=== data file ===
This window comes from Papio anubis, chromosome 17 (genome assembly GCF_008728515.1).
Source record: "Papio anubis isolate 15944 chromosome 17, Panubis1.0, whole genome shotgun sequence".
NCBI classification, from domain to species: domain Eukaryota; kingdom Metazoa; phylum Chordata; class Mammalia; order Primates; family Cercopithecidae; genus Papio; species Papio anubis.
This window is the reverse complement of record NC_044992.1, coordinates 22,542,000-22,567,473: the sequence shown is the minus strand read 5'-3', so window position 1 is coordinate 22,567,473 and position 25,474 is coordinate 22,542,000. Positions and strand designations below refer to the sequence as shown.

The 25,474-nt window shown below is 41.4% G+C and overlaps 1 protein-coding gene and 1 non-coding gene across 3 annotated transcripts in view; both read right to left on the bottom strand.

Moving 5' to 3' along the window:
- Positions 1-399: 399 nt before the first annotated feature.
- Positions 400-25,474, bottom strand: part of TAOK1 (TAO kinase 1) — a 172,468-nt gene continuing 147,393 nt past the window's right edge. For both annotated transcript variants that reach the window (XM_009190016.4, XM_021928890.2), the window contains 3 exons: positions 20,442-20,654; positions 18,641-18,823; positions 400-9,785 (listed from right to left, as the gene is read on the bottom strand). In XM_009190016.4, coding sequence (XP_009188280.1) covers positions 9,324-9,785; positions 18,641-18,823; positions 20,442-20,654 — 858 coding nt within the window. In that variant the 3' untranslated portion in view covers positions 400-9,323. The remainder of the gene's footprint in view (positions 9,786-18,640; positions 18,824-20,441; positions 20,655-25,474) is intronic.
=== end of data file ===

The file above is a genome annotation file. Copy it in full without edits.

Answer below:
This window comes from Papio anubis, chromosome 17 (genome assembly GCF_008728515.1).
Source record: "Papio anubis isolate 15944 chromosome 17, Panubis1.0, whole genome shotgun sequence".
NCBI classification, from domain to species: domain Eukaryota; kingdom Metazoa; phylum Chordata; class Mammalia; order Primates; family Cercopithecidae; genus Papio; species Papio anubis.
This window is the reverse complement of record NC_044992.1, coordinates 22,542,000-22,567,473: the sequence shown is the minus strand read 5'-3', so window position 1 is coordinate 22,567,473 and position 25,474 is coordinate 22,542,000. Positions and strand designations below refer to the sequence as shown.

The 25,474-nt window shown below is 41.4% G+C and overlaps 1 protein-coding gene and 1 non-coding gene across 3 annotated transcripts in view; both read right to left on the bottom strand.

Moving 5' to 3' along the window:
- Positions 1-399: 399 nt before the first annotated feature.
- Positions 400-25,474, bottom strand: part of TAOK1 (TAO kinase 1) — a 172,468-nt gene continuing 147,393 nt past the window's right edge. For both annotated transcript variants that reach the window (XM_009190016.4, XM_021928890.2), the window contains 3 exons: positions 20,442-20,654; positions 18,641-18,823; positions 400-9,785 (listed from right to left, as the gene is read on the bottom strand). In XM_009190016.4, coding sequence (XP_009188280.1) covers positions 9,324-9,785; positions 18,641-18,823; positions 20,442-20,654 — 858 coding nt within the window. In that variant the 3' untranslated portion in view covers positions 400-9,323. The remainder of the gene's footprint in view (positions 9,786-18,640; positions 18,824-20,441; positions 20,655-25,474) is intronic.